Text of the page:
Day Two:

Jon and I searched out a synagogue in the morning to remember his Grandma Sylvia, who died last year. It took us almost an hour on the trams to reach the synagogue, though I did enjoy orienting myself to a series of street names in Dutch (straats, pleins and so on) along with some really American ones (Kennedy, Roosevelt, etc.).

When we arrived at the synagogue, there was a young guy blocking the double-gated entrance. We got the full 20 questions, which included reasonable questions about where we’d come from and why we were trying to go to temple, and also some sort of petty and juvenile quizzing about Jewish vocabulary. “What’s a bar mitvah?” “On what holiday do you say the Kol Nidre?”

My two cents’ is that even if we’d gotten those questions wrong, we should still be allowed to go inside and worship, but I understand I’ve never lived in a country where Jews were hunted down, deported and killed. It’s just sad that in May 2006, we would be encountering this level of caution to go to an everyday service.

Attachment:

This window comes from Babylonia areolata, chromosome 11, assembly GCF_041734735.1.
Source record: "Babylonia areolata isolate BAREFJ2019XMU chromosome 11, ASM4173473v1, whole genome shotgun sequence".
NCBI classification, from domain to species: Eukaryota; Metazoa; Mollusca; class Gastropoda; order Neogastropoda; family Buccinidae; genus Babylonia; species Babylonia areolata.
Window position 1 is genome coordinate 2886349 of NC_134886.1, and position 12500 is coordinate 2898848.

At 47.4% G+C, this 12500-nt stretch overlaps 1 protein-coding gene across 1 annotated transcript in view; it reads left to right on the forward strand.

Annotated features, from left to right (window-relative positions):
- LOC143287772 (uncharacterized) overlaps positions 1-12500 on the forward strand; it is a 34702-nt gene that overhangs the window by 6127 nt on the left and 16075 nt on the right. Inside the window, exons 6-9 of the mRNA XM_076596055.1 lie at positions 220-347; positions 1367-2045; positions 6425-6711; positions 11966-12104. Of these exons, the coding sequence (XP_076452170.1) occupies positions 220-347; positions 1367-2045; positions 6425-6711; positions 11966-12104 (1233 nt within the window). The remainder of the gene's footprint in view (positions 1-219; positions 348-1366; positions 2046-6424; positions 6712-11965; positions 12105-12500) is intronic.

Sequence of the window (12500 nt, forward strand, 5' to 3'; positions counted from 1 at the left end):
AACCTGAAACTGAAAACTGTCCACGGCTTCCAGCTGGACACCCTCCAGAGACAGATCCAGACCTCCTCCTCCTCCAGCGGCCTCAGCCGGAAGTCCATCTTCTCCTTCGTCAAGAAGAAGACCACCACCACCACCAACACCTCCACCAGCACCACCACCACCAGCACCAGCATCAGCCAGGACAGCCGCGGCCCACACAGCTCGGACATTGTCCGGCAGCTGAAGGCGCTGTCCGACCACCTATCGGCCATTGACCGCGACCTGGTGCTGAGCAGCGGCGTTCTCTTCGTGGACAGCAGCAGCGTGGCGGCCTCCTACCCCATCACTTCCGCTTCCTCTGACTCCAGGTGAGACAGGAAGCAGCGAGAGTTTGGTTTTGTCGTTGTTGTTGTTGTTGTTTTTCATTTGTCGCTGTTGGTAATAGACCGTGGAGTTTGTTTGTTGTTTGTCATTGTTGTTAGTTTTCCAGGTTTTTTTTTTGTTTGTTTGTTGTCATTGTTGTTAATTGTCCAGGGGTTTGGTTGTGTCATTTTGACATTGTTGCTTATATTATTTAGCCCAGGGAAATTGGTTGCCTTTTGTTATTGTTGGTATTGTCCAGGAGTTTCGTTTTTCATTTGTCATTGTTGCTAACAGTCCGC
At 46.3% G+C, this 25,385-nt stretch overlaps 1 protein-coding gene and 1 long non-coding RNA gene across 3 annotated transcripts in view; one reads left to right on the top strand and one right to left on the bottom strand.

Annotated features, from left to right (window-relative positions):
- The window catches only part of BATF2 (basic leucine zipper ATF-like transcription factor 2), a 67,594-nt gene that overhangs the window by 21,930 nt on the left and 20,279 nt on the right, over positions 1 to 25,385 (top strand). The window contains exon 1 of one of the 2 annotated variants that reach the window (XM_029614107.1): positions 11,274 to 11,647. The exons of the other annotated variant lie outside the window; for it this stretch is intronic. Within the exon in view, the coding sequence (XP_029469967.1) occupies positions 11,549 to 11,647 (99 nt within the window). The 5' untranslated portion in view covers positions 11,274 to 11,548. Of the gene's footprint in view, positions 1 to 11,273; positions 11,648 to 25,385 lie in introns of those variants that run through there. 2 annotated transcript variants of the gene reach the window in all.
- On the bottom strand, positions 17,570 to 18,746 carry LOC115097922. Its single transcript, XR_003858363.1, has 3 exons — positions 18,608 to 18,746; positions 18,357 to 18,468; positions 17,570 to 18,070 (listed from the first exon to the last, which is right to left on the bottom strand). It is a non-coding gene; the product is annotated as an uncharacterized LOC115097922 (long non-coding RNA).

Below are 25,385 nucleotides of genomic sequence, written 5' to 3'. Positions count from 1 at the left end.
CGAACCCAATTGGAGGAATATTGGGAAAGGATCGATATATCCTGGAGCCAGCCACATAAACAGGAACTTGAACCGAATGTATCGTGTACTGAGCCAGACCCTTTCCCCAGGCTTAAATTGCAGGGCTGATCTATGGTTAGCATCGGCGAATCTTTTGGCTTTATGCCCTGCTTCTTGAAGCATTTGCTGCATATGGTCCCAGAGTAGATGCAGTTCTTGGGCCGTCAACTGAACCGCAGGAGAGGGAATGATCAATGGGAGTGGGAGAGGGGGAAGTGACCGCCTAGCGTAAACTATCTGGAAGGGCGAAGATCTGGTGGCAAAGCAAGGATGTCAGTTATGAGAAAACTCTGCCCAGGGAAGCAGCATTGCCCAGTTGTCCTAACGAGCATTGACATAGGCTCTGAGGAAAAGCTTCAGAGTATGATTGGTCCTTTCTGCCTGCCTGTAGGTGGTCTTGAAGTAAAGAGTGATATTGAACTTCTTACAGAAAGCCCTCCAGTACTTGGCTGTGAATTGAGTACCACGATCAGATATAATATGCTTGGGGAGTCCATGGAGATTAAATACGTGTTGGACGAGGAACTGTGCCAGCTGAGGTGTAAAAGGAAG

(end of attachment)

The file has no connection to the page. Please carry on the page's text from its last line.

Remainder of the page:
The service was entirely in Dutch, which was not good, because at least if there’d been Hebrew bits, Jon could follow along. So we stuck around for an hour and a half, and we were grateful to the Dutch woman next to us who would translate occasionally for our benefit.

We met Anthony after the temple service and walked along Prinsengracht, which is one of those picturesque streets that run along a central canal. Not realizing the Anne Frank House was on this canal, we saw a huge line by the museum (which has a very sleek and modern annex to the original Frank house) and initially thought it must be a line of diners waiting to get into a “really cool” restaurant. We’re such hedonists.